Game over, man!

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Game over, man!

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When Netflix announced in 2016 that they had signed a film deal with the creators and stars of the Comedy Central series “Workaholics,” one of my all-time favorite shows, I was instantly intrigued. So, when it was finally released at midnight on March 23, I watched it immediately.

The movie, entitled “Game Over, Man!” is the brain child of the Mail Order Comedy crew, which consists of Kyle Newacheck, who directed the film, and Adam DeVine, Anders Holm and Blake Anderson, who served as the lead actors and producers.

The foursome was also joined in production by Seth Rogen and Evan Goldberg, whose comedic credits are too long to list.

In truth, “Game Over, Man!” was exactly what I expected. By no means is it going to be critically acclaimed or win any Academy awards, but it is entertaining.

The debut film for Mail Order Comedy is simply the product of four friends taking advantage of an opportunity to be as ridiculous and gratuitous as possible.

Essentially, the movie places the “Workaholics” guys in the plot of a “Die Hard” sequel. Alexxx (DeVine), Darren (Holm) and Joel (Anderson) are hotel housekeepers and best friends who call themselves the “Dew’d Crew” (because they drink a lot of Mountain Dew) and despise their lives.

When their boss, who is played by Daniel Stern (“Home Alone”), informs them they will be working overtime to clean up after the party of billionaire heir Bey Awadi (Utkarsh Ambudkar), they resolve to pitch him one of their many get rich schemes.

Predictably, things don’t go as planned, but their idea is genius. It’s a virtual reality videogame console called “Skintendo” which has the user wear a sensor suit to control their in-game avatars.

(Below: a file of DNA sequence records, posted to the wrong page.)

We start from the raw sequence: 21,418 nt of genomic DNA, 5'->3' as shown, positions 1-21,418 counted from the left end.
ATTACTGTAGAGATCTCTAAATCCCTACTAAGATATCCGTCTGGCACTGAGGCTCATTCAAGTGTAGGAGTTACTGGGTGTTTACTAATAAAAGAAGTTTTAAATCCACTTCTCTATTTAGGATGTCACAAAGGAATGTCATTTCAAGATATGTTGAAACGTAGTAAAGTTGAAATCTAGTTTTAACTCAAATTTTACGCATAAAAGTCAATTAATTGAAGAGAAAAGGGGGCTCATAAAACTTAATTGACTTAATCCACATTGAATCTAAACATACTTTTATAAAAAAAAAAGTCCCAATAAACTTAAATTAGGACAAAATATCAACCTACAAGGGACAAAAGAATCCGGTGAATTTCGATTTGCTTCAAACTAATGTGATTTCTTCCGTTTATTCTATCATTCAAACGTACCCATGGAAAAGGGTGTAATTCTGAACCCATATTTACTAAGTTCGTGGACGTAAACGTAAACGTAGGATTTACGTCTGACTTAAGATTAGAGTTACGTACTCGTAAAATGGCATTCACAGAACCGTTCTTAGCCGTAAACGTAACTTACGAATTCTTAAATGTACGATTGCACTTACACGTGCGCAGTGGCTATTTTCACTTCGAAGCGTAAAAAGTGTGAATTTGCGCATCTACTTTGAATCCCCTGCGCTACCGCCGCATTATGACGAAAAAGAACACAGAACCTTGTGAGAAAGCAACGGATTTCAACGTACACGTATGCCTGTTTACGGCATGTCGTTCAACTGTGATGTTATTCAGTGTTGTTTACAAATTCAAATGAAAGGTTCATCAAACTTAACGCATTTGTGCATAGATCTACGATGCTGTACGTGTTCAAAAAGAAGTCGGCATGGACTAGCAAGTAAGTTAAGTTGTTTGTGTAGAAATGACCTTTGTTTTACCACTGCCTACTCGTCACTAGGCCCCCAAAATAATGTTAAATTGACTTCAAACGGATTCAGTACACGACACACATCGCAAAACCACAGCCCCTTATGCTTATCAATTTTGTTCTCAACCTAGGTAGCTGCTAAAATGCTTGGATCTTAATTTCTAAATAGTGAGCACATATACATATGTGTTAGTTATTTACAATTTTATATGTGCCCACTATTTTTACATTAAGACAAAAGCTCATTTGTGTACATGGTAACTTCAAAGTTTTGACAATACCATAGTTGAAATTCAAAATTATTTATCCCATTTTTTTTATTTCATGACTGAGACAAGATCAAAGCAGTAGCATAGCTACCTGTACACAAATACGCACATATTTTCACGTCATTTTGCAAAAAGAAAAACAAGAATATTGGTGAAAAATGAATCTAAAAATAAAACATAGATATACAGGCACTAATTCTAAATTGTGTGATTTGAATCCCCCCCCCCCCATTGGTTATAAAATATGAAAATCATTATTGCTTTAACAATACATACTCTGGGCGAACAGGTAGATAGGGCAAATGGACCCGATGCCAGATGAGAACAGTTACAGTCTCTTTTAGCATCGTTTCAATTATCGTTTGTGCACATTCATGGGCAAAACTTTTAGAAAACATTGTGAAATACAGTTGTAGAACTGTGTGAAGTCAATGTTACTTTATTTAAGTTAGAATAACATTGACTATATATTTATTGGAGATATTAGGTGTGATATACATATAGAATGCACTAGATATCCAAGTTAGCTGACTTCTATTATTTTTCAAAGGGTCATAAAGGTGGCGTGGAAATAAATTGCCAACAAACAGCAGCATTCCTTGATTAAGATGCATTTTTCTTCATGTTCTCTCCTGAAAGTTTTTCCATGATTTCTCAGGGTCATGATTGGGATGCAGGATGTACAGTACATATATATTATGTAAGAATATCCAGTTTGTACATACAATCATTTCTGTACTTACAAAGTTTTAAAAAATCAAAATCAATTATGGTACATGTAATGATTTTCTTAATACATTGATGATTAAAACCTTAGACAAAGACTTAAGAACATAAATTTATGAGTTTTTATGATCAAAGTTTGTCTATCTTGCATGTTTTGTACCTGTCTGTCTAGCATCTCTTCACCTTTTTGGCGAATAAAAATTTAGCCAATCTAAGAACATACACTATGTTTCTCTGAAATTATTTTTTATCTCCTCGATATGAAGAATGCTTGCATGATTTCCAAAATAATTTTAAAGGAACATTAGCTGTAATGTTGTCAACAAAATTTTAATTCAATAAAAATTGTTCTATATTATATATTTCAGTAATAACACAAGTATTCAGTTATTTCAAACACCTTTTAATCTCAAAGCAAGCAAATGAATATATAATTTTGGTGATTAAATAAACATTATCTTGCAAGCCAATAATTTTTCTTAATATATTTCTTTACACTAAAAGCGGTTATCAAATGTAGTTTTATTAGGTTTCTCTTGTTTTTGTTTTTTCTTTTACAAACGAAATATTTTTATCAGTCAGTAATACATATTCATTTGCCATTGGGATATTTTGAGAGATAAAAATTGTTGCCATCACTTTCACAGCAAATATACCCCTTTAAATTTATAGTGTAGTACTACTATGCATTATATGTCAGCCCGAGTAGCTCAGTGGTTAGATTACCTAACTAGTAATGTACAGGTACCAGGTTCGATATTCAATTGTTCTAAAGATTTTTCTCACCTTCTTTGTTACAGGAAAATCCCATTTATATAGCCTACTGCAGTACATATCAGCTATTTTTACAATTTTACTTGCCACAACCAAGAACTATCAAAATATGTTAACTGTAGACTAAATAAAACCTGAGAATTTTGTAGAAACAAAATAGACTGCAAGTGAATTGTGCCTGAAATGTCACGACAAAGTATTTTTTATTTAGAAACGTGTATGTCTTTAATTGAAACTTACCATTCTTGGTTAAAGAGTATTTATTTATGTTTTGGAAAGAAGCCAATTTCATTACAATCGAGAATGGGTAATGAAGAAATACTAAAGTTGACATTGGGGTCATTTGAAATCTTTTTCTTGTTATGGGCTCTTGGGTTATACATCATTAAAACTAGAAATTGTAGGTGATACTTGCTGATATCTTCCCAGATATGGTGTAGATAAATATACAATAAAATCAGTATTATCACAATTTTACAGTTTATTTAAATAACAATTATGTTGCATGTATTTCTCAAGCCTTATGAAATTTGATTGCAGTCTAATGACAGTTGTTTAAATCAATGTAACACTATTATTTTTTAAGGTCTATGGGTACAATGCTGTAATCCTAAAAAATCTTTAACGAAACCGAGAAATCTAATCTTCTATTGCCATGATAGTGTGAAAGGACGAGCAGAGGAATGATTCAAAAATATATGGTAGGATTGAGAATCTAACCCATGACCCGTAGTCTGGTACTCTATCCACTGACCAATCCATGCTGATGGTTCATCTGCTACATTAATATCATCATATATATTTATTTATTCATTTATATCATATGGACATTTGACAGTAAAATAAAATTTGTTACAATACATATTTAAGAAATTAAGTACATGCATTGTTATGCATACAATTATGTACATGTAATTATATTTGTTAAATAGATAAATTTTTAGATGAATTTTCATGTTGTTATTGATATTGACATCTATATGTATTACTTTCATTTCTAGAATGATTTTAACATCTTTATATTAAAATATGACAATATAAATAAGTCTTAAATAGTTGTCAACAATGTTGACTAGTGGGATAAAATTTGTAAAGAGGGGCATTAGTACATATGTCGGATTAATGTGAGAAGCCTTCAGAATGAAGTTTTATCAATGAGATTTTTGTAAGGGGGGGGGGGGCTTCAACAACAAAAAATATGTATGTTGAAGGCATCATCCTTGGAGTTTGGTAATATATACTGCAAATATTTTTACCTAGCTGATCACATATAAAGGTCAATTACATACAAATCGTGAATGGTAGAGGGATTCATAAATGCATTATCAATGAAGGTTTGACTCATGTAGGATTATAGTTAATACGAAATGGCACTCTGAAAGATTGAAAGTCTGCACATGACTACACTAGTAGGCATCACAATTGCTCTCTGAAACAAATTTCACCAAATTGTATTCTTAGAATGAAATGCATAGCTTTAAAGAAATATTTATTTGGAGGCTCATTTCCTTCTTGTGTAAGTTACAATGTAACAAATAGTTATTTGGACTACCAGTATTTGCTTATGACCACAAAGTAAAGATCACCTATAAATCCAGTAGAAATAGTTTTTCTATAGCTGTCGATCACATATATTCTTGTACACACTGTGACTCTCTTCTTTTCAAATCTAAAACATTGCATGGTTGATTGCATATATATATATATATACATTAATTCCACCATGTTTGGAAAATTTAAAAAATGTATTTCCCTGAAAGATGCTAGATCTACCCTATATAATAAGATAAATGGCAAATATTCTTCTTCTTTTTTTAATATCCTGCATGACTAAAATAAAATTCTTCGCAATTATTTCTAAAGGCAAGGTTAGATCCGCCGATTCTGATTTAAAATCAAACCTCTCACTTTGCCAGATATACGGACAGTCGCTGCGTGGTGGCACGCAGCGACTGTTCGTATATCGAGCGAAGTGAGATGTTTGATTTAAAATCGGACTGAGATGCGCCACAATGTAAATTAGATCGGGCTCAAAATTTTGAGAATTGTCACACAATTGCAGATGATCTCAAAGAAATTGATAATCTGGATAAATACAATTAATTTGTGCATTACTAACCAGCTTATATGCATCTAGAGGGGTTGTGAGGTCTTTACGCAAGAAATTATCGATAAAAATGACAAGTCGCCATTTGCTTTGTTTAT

While this technology doesn’t exist in the real world, it certainly could happen within our lifetimes.

Meanwhile, a group of criminals has infiltrated the hotel party by posing as Awadi’s security team.

Armed with machine guns and C4, they quickly lock down the building and hold all of the party guests hostage by placing C4 collars around their necks.

Their goal is to force Awadi to transfer his fortune into an offshore bank account by any means necessary, including killing a hostage every 15 minutes.

As the “Dew’d Crew” heads back to a vacant room to lick their wounds, they narrowly escape their first encounter with the villains and panic sets in, setting up arguably the most memorable scenes of the film.

I don’t want to spoil the entire sequence, but it involves Alexxx pretending to have died via auto-erotic asphyxiation in order to hide from the pursuing gunmen.

After miraculously avoiding death and fighting off their attackers, the trio realizes that they are the only option to save Awadi and his friends.

What follows is an intense and hilarious journey containing many hysterical moments and absurdly gruesome violence as they attempt to become heroes.

Although the plot is relatively predictable, there are numerous impressive cameos buried within that help the film maintain an element of surprise.

You truly never know who is going to randomly appear on screen, although they frequently meet a brutally unfortunate end.

The eclectic roster of guest appearances includes Fred Armisen, Cloris Leachmann, Shaggy, Steve-O and many more.

While it is still early, the critics have been expectedly harsh when reviewing this film.

But don’t let them deter you from giving it a watch.

If you enjoy “Workaholics” and action comedies that do not hold back, I guarantee “Game Over, Man!” is worth your time.